Saturday, July 18, 2009

Ricky Skaggs - Pig In A Pen

I was a slow child, when I was a teenager. That wouldn't have been so bad, except I was obstinate, too. Couldn't tell me nothin'.

I just knew, for example, that Dad's Bluegrass music was dumb. I mean, just look at how dumb the lyrics were (somehow I managed to conveniently gloss over 80% of Rock 'n Roll - Put the lime in the coconut).

It too me a bit to appreciate that Bluegrass isn't (often) about the lyrics; it's about the artistry of the performers on their instruments. Virtuoso performances.

Well, nobody does virtuoso instrumentals like Bluegrass, and not many do Bluegrass like Ricky Skaggs. It may be because he was performing by age six, but he's had fourteen grammys. Sometimes called the "Ambassador of Bluegrass", he performs with many other musicians, in many other genres. Most recently, he's done a concert with Phish, and released an album with Bruce Hornsby.

But he hasn't forgotten - or ignored - his Bluegrass roots. Here is is playing at about Mach 3, bringing down the house at the Boston Pops. Seems even a Harvard Man can get a little redneck on, even in Boston.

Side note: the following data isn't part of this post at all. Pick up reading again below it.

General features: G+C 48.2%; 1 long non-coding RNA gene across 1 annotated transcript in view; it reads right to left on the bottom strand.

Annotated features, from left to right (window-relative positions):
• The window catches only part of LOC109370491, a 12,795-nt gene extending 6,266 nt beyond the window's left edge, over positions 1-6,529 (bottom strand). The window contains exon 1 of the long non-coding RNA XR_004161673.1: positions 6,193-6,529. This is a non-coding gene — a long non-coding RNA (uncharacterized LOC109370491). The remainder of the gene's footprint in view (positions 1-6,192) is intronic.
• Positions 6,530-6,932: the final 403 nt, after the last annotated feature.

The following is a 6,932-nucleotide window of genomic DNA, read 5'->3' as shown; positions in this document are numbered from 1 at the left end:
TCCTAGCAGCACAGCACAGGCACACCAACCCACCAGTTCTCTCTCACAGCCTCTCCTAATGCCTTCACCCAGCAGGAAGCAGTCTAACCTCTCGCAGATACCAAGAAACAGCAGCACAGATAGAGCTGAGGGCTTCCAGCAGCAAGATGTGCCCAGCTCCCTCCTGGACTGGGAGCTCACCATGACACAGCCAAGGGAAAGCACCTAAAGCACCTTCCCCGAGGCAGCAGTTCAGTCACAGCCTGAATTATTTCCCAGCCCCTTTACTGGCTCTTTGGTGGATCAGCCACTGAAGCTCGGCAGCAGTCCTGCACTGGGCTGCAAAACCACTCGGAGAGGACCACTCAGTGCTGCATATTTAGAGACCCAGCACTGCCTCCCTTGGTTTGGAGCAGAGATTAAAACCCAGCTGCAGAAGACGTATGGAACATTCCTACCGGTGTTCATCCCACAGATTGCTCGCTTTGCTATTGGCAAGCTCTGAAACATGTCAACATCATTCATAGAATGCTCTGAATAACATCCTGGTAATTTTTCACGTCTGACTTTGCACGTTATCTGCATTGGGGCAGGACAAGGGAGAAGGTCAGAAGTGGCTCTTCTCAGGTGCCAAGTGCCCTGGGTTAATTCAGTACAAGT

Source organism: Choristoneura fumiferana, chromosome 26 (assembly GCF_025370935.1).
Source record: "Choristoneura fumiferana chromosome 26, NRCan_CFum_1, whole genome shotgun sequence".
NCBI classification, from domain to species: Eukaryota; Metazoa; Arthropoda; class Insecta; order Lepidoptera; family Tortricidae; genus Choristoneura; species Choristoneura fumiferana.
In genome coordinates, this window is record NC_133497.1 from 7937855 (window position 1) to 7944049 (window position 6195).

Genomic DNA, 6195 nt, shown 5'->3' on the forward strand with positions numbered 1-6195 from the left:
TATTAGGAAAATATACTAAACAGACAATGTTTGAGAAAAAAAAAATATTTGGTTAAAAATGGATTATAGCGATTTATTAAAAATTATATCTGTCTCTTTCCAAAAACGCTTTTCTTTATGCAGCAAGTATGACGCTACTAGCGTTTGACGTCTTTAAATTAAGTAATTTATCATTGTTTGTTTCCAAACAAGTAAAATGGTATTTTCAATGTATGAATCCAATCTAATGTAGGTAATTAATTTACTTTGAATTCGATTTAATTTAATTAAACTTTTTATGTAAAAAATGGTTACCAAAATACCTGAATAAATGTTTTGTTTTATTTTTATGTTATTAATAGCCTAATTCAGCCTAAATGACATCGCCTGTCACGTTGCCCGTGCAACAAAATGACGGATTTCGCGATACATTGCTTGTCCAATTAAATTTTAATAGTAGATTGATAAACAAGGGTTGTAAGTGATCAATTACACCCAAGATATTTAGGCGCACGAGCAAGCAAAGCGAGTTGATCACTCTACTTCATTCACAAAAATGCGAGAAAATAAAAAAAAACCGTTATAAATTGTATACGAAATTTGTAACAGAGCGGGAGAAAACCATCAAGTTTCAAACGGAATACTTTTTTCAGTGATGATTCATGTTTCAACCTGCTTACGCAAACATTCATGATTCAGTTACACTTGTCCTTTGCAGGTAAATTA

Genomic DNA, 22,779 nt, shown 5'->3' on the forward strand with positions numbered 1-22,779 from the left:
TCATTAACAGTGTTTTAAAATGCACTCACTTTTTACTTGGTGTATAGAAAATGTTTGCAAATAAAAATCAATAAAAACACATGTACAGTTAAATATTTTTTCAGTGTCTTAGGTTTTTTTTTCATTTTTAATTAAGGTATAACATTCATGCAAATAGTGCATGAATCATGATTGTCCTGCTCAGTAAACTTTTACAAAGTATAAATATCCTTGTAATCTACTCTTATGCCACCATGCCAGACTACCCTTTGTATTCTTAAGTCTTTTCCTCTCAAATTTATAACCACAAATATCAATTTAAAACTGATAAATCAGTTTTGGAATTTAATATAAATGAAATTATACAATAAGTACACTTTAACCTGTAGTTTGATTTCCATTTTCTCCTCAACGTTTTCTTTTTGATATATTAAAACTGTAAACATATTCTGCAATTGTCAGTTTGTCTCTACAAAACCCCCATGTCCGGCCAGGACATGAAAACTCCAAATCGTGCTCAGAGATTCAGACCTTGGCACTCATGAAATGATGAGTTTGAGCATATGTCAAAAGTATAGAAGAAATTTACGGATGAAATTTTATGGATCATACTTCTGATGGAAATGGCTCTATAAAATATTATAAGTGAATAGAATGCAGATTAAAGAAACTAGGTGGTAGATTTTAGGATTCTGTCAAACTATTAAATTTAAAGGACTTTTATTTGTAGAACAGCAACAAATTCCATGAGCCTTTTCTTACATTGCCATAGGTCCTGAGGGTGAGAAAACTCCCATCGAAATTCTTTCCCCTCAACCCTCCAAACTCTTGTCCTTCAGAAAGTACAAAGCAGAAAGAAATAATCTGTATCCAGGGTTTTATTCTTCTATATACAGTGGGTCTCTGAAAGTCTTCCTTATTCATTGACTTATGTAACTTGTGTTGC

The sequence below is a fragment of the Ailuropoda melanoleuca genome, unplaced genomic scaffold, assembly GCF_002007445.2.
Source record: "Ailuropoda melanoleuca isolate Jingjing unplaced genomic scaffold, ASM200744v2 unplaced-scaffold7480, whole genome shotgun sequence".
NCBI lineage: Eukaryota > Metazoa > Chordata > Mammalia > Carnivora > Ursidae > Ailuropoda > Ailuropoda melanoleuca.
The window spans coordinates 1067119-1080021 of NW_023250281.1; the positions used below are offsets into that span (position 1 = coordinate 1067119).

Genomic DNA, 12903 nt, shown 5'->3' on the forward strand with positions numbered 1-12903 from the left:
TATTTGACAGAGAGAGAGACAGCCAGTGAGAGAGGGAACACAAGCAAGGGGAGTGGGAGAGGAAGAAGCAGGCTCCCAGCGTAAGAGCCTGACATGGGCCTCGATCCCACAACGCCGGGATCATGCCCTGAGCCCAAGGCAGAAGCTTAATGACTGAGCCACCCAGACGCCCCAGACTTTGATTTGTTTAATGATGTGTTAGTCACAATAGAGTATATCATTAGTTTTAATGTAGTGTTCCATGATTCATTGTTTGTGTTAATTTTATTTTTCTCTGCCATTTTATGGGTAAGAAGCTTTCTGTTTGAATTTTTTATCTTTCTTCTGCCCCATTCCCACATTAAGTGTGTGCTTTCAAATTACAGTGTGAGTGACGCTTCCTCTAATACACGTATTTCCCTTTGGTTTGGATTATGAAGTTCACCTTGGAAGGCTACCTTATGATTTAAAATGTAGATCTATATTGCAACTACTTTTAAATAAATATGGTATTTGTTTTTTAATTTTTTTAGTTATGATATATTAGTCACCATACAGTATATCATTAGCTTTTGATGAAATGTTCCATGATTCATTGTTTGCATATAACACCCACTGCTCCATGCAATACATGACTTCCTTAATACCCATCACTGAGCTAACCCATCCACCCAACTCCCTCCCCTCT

Pig In A Pen (Songwriters: Carter Stanley, Ralph Stanley)
I got a pig at home in a pen
Corn to feed him on
All I need's a pretty little girl
to feed him when I'm gone.

Goin' on the mountain
to sow a little cane
Raise a barrel of Sorghum,
To sweeten ol' Liza Jane.

Yonder comes that gal of mine,
How do you think I know I know
by that gingham gown,
Hanging down so low

Dark cloud's a-risin'
surely a sign of rain
Get your gray bonnet on
Little Liza Jane.

Bake them biscuits, lady
bake 'em good n' brown
When you get them biscuits baked
we're Alabam-y bound

When she sees me comin'
she wrings her hands and cries
Yonder comes the sweetest boy
that ever lived or died.

Now, when she sees me leavin'
she wrings her hands and cries
Yonder goes the meanest boy
that ever lived or died.

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